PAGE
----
Texas governor won’t say whom he blocks from public Twitter account


Highlights

Gov. Greg Abbott and Lt. Gov. Dan Patrick refuse public information requests on people they block on Twitter.

The officials cite cybersecurity concerns.

In June, the American-Statesman sent public records requests to Gov. Greg Abbott and Lt. Gov. Dan Patrick, among other Austin- and Texas-based politicians, asking for lists of whom they block from following their public, taxpayer-funded Twitter accounts.

The governor, citing public safety concerns, said, no. His fear: Russian hackers.

Lawyers for each office said they are asking Texas Attorney General Ken Paxton to rule that the information is exempt from required public disclosure. Both argue that divulging the names of the blocked accounts constitute “a computer network vulnerability report.”

LIKE US ON FACEBOOK: Our Lone Star Politics page brings Capitol news to your Facebook feed

Abbott and Patrick cited a May Time magazine article that discusses Russian hackers who used tailored Twitter messages to take over a computer upon clicking a link in the tweet, a type of phishing attack. Releasing the lists of blocked accounts, they argue, would allow hackers to see which methods were flagged as security threats and which were not.

The Texas Public Information Act requires government bodies to request an attorney general opinion to withhold information and to notify the person who requested the information of their intent to do so. The law gives Paxton 45 business days to issue a decision; the clock started ticking on July 3. Paxton can also request a 10-day extension.

In a phone call, Abbott’s general counsel Jessica Vu said the governor would still seek to deny the records release even if the Statesman submitted a revised request for only Twitter handles and names.

Not all politicians fear hackers, though. City of Austin public information officials responded to the Statesman’s request the next business day, saying Austin Mayor Steve Adler doesn’t block anyone on Twitter.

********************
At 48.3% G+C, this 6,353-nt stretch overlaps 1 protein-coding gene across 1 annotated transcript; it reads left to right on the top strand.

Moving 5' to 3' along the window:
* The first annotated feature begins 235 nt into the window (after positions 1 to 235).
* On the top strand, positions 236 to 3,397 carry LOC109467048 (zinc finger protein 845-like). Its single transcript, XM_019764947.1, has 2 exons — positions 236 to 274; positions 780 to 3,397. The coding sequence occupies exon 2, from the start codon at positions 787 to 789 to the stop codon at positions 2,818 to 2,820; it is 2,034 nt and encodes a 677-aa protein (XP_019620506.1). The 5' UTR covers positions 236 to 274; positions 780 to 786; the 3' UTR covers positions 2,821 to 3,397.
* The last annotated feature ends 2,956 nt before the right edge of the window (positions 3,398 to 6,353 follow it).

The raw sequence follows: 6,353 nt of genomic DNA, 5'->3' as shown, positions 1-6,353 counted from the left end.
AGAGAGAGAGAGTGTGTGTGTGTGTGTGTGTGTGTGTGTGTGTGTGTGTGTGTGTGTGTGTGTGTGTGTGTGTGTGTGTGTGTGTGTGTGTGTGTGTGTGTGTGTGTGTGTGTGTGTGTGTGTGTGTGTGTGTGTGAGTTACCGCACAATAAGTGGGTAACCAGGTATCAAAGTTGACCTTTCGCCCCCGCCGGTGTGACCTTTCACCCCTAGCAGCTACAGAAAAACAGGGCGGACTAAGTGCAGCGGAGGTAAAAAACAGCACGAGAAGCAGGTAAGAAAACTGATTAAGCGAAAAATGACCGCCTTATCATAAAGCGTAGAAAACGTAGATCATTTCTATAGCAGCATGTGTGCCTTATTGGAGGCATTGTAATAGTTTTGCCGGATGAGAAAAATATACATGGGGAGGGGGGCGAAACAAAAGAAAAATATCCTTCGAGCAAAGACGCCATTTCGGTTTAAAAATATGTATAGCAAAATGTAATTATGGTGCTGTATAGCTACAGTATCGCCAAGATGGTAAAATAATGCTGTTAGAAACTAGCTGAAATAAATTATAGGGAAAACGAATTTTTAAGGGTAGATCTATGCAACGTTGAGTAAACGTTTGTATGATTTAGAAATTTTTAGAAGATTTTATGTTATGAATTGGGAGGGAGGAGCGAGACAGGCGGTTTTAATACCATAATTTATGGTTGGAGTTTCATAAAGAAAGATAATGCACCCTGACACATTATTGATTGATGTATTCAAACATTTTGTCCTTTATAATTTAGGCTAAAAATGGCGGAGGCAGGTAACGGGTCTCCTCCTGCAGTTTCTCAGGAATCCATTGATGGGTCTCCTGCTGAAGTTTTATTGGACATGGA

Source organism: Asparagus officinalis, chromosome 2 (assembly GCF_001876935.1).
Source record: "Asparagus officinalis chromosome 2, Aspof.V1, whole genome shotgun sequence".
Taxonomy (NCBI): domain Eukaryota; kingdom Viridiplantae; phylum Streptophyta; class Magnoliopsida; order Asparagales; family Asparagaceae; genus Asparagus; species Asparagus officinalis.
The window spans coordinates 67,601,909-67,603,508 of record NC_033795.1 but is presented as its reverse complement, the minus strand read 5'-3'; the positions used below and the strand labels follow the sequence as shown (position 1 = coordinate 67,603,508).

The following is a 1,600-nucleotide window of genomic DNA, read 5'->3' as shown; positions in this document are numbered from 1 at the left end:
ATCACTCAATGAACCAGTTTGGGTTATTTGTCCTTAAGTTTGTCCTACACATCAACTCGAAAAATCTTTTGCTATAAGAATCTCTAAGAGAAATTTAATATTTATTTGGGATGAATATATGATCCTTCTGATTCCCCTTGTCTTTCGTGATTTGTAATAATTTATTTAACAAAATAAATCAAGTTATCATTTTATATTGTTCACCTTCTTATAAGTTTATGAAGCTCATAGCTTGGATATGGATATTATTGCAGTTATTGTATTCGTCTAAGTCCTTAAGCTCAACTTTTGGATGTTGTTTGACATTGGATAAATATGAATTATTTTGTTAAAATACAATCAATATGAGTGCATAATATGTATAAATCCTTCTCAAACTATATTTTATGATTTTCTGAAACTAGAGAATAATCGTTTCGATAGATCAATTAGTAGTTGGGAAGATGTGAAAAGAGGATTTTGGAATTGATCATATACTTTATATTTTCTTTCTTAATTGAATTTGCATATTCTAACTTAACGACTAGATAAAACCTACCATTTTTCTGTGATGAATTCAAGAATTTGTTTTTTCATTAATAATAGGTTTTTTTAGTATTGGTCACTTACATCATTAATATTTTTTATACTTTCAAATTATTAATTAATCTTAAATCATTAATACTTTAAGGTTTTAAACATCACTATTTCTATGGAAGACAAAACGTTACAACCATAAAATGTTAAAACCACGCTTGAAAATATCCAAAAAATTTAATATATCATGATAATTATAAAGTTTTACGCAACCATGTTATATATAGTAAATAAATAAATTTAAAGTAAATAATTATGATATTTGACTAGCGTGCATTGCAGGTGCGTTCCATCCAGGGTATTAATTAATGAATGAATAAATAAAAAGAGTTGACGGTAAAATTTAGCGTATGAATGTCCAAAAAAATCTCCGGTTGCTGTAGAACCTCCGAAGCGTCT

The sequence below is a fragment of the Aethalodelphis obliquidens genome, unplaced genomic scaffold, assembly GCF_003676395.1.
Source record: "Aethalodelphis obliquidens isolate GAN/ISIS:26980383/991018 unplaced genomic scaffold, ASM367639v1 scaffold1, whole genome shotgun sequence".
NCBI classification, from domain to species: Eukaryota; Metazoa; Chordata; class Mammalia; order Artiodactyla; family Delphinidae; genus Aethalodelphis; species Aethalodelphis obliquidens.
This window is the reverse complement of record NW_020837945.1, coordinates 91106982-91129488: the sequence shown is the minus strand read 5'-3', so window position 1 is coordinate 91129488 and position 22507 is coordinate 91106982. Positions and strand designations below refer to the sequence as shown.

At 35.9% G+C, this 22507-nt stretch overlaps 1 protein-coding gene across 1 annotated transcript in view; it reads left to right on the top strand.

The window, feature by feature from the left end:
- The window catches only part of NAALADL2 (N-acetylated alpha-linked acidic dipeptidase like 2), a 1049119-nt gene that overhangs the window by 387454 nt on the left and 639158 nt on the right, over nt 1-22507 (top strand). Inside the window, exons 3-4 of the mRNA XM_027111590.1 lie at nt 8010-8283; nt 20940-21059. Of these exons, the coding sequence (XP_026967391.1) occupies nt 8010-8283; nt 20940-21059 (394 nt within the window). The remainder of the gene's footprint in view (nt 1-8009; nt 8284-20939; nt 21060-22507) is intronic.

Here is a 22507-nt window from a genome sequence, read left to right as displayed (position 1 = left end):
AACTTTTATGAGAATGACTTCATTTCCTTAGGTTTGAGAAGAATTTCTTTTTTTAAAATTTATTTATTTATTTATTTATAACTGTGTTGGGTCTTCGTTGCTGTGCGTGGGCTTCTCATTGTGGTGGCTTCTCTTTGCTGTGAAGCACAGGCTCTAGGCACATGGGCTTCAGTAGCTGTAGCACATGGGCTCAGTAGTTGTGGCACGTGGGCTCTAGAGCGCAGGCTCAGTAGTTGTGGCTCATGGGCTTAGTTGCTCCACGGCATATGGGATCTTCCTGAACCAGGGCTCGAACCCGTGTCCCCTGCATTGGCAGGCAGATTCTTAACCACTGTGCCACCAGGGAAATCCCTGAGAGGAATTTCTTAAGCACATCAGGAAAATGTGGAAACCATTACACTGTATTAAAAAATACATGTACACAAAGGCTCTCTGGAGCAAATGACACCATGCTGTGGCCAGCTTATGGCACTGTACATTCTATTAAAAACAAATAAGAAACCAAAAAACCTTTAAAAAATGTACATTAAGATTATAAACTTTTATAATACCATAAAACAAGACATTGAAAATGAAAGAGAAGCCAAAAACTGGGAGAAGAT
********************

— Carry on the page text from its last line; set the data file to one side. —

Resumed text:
In response to a separate request, Adler’s office also released its Twitter direct messages since January 2015.

The Statesman’s initial request was inspired by news that Kentucky Gov. Matt Bevin blocks more than 500 people on Twitter, despite often citing his social media as the only reliable news source on his office.

Kentucky news outlets, including Louisville’s The Courier-Journal and the national nonprofit ProPublica, obtained the names and Twitter handles of people Bevin blocked via open records requests.

TEXAS POLITICS DELIVERED EVERY DAY: Sign up for our Texas Politics email

According to the Kentucky Center for Investigative Reporting, Bevin’s office said users are blocked due to “posting obscene and abusive language or images, or repeated off-topic comments and spam,” while some of those blocked said it was because they sent tweets critiquing the governor.

The American Civil Liberties Union of Kentucky filed a lawsuit on behalf of two of the blocked Twitter users on July 31 for blocking their political speech.

“I may not have voted for Gov. Bevin, but I’m one of his constituents. He shouldn’t be permanently dismissing my views and concerns with a click,” Mary Hargis, one of the people blocked by Bevin and represented by the ACLU, told the Courier-Journal.